But it never fails that someone will still play the 0.01 ISK game, costing them hundreds of thousands or even millions, just to one-up me for the day or two that my buy order exists. :)


  4. Wilhelm2451 Post author

    @Joe: Oh yea, I know the 0.01 ISK game.

    In one region there is a guy who has a region-wide buy order for Hammerhead drones. I went in to one corner of the region, a good 10 jumps from him, and put in a 1 jump buy order for 500 drones at a higher price. He has the whole region, I have 3 systems.

    That would not stand with him. So we keep bidding up. I am buying to use, I have checked out the price to make with a BPO and the going market rate, so I feel I have a long way to bid before it ceases to be a good deal.

    This guy, he has to get them all, that he must own the region. So rather than getting these drones at 200 ISK from all but three systems in this region, He is now paying more than 6,000 ISK per drone, and I am going to go bid him up again this week, since I need some more drones! And, like you, I always bid up in big chunks, so each price change costs him a lot.


  5. heartless_

    Wilhelm, if he lets a little fish get his way around the lily pads, what happens when that little fish adds some weight and starts moving towards the stump?

    EVEnomics always interested me while playing. Since my alliance during my play time in EVE was stretched all across space after BoB attacked us, it was a nightly game of mine to see what was on sale in my current system, grab a few of them in my Thorax, and take em along for a ride 20-30 systems deep into the war zone.

    Funny enough, the farther I got into the 0.0 space, the more expensive things got. And ironically, Afterburner IIs were in the highest demand.


  6. mbp

    The 0.01 isk game has its place. If you are trying to sell stuff in a crowded hub like Jita (I know, I know) then there will always be competitors trying to sell exactly the same stuff and at least some of them will know what they are doing. At any given time only the lowest price seller will make sales so you can use the 0.01 isk game to time share the market. I log on at 7PM GMT and set my price to 0.01 ISK below my competitor. I own the market for the next few hours until he logs on a 7PM EST and undercuts me by 0.01 ISK . I make my sales while he is at work he makes his sales while I am asleep. Done right we both sell our stuff and make a profit. Undercutting by anything more than 0.01 ISK just reduces profits for everybody.


  7. Rieger

    The other thing to remember about the EVE market, is that you are only looking at a tiny slice of what he is doing on the market. Now this won’t apply to missiles, but back in my manufacturing days I used to sell a few specific ships cheaper than anyone else. People would fly to pickup the ship and then almost without fail they would start buying the fittings that they needed to go with the ship. That is how I made my isk. I would plan out typical ship fittings, and then I would make sure that I supplied those fittings to the people that bought the ship. Typically each of those 10 or so items would be significantly marked up over the surrounding stations/systems, but I was always able to sell them. People would fly to save big isk on a ship, but were willing to blow any savings they had made on the fittings for that ship. So I would lose isk on each ship, but always came out ahead with all of the various modules I sold. So in EVE always remember that the total picture is hard to see sometimes when you only have small snipets of the full image.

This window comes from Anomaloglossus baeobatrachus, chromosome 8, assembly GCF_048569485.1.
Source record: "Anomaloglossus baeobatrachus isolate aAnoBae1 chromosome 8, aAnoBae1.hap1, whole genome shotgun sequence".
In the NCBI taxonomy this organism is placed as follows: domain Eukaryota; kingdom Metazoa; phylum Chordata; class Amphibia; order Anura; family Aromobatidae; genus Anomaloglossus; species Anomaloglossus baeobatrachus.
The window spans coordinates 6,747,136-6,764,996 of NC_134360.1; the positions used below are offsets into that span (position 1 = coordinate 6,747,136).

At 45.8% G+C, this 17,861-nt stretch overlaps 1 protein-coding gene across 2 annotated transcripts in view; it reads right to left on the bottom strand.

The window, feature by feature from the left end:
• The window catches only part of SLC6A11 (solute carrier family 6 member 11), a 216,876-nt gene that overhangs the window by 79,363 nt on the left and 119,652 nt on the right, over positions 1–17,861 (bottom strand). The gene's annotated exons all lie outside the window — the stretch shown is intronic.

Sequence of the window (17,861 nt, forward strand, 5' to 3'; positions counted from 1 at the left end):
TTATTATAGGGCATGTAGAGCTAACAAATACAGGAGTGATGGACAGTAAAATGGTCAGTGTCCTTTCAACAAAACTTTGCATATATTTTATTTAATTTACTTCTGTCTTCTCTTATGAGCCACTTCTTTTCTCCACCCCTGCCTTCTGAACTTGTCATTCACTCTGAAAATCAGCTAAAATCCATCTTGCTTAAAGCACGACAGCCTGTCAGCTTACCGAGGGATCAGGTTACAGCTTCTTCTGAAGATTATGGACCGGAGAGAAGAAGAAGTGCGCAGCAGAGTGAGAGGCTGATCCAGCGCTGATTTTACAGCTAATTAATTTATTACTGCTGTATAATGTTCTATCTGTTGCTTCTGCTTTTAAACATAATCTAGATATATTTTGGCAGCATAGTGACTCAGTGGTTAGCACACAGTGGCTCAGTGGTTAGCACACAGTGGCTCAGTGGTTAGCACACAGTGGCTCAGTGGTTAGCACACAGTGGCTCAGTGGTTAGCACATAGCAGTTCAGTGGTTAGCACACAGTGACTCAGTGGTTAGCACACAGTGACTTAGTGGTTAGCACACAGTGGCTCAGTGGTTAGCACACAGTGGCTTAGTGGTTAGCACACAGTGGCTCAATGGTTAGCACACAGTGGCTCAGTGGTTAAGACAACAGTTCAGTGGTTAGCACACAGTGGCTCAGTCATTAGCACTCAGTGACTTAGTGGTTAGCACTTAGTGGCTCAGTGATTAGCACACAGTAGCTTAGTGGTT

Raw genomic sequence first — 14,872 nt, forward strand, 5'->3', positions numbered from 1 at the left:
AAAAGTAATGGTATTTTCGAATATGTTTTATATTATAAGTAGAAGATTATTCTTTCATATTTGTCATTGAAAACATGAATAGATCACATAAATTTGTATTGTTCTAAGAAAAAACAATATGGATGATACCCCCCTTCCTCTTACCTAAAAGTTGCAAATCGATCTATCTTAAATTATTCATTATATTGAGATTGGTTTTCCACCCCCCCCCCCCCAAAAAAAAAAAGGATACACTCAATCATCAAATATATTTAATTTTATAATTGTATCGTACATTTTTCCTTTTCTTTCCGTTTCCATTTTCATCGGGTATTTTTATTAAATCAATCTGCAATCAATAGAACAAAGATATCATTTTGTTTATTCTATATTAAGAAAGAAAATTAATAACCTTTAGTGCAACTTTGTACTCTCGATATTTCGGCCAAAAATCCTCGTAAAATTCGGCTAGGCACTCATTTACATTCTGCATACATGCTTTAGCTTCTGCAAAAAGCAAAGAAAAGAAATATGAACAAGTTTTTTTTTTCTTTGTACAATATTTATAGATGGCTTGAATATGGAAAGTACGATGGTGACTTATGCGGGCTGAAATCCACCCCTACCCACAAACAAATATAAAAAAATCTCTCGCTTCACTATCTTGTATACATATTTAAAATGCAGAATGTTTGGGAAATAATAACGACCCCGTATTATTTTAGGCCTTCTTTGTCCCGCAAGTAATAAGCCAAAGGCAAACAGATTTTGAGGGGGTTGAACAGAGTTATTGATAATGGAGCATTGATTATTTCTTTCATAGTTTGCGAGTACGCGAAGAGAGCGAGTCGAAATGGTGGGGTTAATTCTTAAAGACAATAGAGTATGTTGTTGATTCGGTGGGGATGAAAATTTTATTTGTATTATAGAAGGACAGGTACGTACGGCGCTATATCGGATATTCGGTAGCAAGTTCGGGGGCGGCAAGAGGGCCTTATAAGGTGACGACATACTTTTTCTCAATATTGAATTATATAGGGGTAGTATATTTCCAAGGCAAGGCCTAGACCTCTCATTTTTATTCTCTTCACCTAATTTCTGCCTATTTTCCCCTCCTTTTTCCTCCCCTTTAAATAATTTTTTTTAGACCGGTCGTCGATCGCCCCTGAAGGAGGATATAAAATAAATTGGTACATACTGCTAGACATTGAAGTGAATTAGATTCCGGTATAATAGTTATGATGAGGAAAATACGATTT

8. Letrange

    I usually do the same as Reiger – setup a store with a good cross section of fittings (at a minimum sell the weapons that fit in the hulls you sell), hulls and ammo and eventually simply manufacture what sells out. Everything moves at different rates but once you hit the “build sell outs only” stage it’s reasonably profitable even with certain items above market averages. You could literally see what people would be flying because they tended to buy a hull and all the fittings at the same spot if they could.


  9. Leumas K

    @ Rieger
    It’s the convenience store concept. You drive out of your way to get the cheapest price gas, but you blow any savings by buying grossly overpriced merchandise inside the store. The C-stores make their money on the goods inside, not at the pump.


  10. Gribblethemunchkin

    There is so much with the Eve market i haven’t done yet. My market activity consists mainly of selling loot at Jita where i tend to get a good price. I only use sell orders if the highest buy order is well below market average (10% or more).

    Apart from that i buy minerals in large quantities and build ships, battlecruisers and battleships. I buy below market value, large buy orders with a 2 jump range (so i don’t spend forever collecting it all). I sell the ships in jita at a fraction below the lowest price available. I always make enough money to make it worth it.

    Given that i’m primarily a mission runner, this has the great side effect of being mostly hands off activity. Set orders, wait a week or two, spend an evening collecting it all, build a few ships, fly them to jita.

    Am seriously considering buying a freighter and moving my production activities up a considerable amount. mass produce battleships.

    Do any of you guys get much use from your frieghter?